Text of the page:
The fact of the default alone did not convert the damages into a liquidated claim.   The conclusory allegations of the amount owed were not sufficient to render the damages liquidated.   Otherwise every case where a specific amount is stated in the complaint as due and owing would be turned into a liquidated amount by the default, and the Code section's provision for trial as to damages involving unliquidated amounts in contract cases would rarely if ever occur.   Accordingly, the trial court's determination that the damages alleged were liquidated was erroneous.

(Citations and punctuation omitted.)  Sellers, supra at 746-747, 429 S.E.2d 138.   This case must be remanded for a determination of the amount of damages by the trial court.

 (b) T.A.I. Computer also contends the trial court erred by awarding attorney fees based solely on the affidavit of the attorney for CLN Enterprises.   As the issue may be raised on remand, we want to make clear that on default judgment an award of attorney fees which is based solely on an affidavit is not necessarily erroneous, so long as the affidavit meets the requisite level of proof.   See Oden v. Legacy Ford-Mercury, 222 Ga.App. 666, 668(2), 476 S.E.2d 43 (1996).   Here, counsel had the requisite personal knowledge to testify to the hours he personally worked and the rate he charged.   However, the testimony regarding the tasks performed lacks sufficient particularity.  “While a factfinder may find [counsel's] affidavit sufficiently detailed to justify an award, the court recommends that, upon remand, counsel append billing and other business records to support the claims for services rendered.”  Oden, supra at 669, 476 S.E.2d 43.

 2. T.A.I. Computer contends that the trial court erred in failing to grant its motion to set aside the judgment pursuant to OCGA § 9-11-60(d)(2).  “A motion to set aside may be brought to set aside a judgment based upon ․ [f]raud, accident, or mistake or the acts of the adverse party unmixed with the negligence or fault of the movant.”   T.A.I. Computer asserts it was mistakenly or fraudulently named as a defendant in the action and a sister corporation, Trans America International Corporation, is the company with whom CLN Enterprises did business.

 “Relief under OCGA § 9-11-60(d)(2) may be granted only where the grounds are unmixed with the negligence or fault of the movant.”  (Punctuation omitted.)  Gatefield Corp. v. Gwinnett County, 234 Ga.App. 621, 622(1), 507 S.E.2d 164 (1998).   There is no evidence that the judgment was obtained through “[f]raud, accident, or mistake or the acts of [CLN Enterprises].”   OCGA § 9-11-60(d)(2).   The judgment against T.A.I. Computer was entered because T.A.I. Computer negligently allowed the case to go into default.   The essence of the mistake raised by T.A.I. Computer is that it was unable to refute the allegations of the complaint.   See OCGA § 9-11-55(a).   If T.A.I. Computer had answered the complaint, it could have raised this defense.   The trial court did not abuse its discretion in finding that this “mistake” was not sufficient to support setting aside the judgment with regard to T.A.I. Computer's liability.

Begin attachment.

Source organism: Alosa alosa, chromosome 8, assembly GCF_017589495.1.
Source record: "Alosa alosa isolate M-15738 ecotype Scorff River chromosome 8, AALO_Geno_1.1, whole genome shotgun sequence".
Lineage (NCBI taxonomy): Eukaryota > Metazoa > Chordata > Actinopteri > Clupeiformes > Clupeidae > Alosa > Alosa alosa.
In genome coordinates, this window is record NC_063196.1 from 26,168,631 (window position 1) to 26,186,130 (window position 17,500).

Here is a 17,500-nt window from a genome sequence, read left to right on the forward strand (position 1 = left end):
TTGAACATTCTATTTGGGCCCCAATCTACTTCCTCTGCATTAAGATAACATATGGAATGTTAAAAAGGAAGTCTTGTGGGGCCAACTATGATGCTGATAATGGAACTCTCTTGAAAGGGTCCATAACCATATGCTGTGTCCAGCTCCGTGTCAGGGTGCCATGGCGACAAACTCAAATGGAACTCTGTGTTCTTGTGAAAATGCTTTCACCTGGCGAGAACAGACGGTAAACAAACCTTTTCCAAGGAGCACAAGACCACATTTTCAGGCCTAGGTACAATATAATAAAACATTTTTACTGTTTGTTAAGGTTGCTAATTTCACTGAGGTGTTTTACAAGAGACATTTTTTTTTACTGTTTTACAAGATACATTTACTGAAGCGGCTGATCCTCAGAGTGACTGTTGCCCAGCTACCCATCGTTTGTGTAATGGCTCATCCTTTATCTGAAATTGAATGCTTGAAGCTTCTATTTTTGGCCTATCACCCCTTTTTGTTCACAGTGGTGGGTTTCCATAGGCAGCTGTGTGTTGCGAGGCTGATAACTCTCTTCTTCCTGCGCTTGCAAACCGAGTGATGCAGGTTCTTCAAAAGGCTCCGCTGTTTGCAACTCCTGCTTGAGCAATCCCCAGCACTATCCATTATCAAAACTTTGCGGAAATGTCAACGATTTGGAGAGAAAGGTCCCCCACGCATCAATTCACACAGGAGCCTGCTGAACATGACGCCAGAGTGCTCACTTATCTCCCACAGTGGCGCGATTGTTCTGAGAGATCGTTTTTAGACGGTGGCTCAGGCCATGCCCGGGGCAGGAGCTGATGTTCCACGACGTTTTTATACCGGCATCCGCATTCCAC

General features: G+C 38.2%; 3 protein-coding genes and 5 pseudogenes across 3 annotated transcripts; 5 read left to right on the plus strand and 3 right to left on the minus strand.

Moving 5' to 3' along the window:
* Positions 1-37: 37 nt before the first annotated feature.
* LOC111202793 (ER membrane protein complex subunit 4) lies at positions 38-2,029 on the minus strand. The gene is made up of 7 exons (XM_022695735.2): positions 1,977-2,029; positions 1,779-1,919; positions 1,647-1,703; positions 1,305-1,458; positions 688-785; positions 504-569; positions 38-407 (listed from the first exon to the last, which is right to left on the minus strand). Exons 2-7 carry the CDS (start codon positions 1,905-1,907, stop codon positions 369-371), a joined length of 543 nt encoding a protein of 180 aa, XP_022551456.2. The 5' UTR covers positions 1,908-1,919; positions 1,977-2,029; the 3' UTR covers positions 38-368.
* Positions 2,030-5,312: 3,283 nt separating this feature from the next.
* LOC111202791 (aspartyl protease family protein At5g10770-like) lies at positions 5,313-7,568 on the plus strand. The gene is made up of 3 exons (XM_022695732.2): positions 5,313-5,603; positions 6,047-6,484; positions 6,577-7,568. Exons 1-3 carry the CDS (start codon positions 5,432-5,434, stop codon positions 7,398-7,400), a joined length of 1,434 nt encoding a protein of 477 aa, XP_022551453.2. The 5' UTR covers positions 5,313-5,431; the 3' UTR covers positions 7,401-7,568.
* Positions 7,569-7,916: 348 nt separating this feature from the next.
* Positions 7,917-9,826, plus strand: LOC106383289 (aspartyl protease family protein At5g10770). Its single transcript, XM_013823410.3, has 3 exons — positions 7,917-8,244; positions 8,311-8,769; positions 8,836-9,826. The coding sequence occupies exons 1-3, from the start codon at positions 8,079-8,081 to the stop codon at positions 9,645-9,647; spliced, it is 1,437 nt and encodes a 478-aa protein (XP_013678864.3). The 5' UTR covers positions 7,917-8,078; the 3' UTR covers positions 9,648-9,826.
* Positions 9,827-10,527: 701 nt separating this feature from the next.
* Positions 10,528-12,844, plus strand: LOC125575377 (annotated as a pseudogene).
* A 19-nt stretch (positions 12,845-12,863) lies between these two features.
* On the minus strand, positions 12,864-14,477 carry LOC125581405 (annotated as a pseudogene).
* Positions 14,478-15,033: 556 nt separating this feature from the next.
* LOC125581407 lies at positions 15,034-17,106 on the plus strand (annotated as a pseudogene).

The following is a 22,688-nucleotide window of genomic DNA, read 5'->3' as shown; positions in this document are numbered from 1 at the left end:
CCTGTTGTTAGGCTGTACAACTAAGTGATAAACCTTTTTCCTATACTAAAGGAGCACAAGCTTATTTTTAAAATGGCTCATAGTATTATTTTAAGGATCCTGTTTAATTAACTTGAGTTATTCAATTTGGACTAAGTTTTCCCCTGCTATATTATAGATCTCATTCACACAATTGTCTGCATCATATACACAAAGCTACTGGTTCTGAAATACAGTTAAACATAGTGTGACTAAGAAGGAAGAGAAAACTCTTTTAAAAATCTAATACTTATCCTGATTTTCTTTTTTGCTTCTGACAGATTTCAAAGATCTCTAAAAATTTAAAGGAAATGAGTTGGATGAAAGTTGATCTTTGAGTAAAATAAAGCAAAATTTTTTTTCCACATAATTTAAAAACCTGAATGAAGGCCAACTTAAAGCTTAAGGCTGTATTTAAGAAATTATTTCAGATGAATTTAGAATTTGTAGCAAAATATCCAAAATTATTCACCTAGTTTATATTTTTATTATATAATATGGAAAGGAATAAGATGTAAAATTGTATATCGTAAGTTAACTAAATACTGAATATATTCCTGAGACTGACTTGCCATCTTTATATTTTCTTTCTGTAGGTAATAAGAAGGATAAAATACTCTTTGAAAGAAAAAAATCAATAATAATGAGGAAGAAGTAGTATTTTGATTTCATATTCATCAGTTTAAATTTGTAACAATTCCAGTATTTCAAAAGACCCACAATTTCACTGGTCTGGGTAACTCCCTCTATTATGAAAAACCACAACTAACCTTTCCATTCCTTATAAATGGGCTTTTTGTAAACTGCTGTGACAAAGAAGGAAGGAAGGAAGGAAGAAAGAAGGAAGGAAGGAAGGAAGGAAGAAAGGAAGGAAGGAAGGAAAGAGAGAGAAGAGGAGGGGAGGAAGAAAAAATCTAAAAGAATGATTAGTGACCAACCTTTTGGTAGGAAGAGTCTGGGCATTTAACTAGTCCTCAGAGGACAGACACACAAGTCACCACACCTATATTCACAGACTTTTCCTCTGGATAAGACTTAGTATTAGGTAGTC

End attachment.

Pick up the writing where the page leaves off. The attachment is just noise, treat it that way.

3. T.A.I. Computer contends that the trial court erred by granting default judgment, asserting that it was not served with a copy of the motion for default judgment in violation of Uniform Superior Court Rules 6 and 4.1.   It is well settled that “the failure of a party to file pleadings in an action shall be deemed to be a waiver by him of all notices, including notices of time and place of trial, and all service in the action.”   OCGA § 9-11-5(a).   Since T.A.I. Computer failed to answer the complaint, it waived any notice of further action in the case.  Chrysler Credit Corp. v. Brown, 198 Ga.App. 653, 654(1), 402 S.E.2d 753 (1991).   The trial court did not err.

4. T.A.I. Computer contends that the trial court erred by granting default judgment, asserting that CLN Enterprises failed to comply with Uniform Superior Court Rule 15.   Rule 15 requires

[t]he party seeking entry of a default judgment in any action shall certify to the court the date and type of service effected as shown by court records and that there has been no defensive pleading from the party against whom the judgment is sought.   This certificate shall be in writing and must be attached to the proposed default judgment when presented to the judge for signature.

The record shows that CLN Enterprises did, in fact, file a certificate in compliance with Rule 15;  therefore, this argument is without merit.   The trial court did not err.

Judgment affirmed in part, reversed in part, and remanded.

BLACKBURN, Presiding Judge.

BARNES, J., and Senior Appellate Judge HAROLD R. BANKE concur.

Copied to clipboard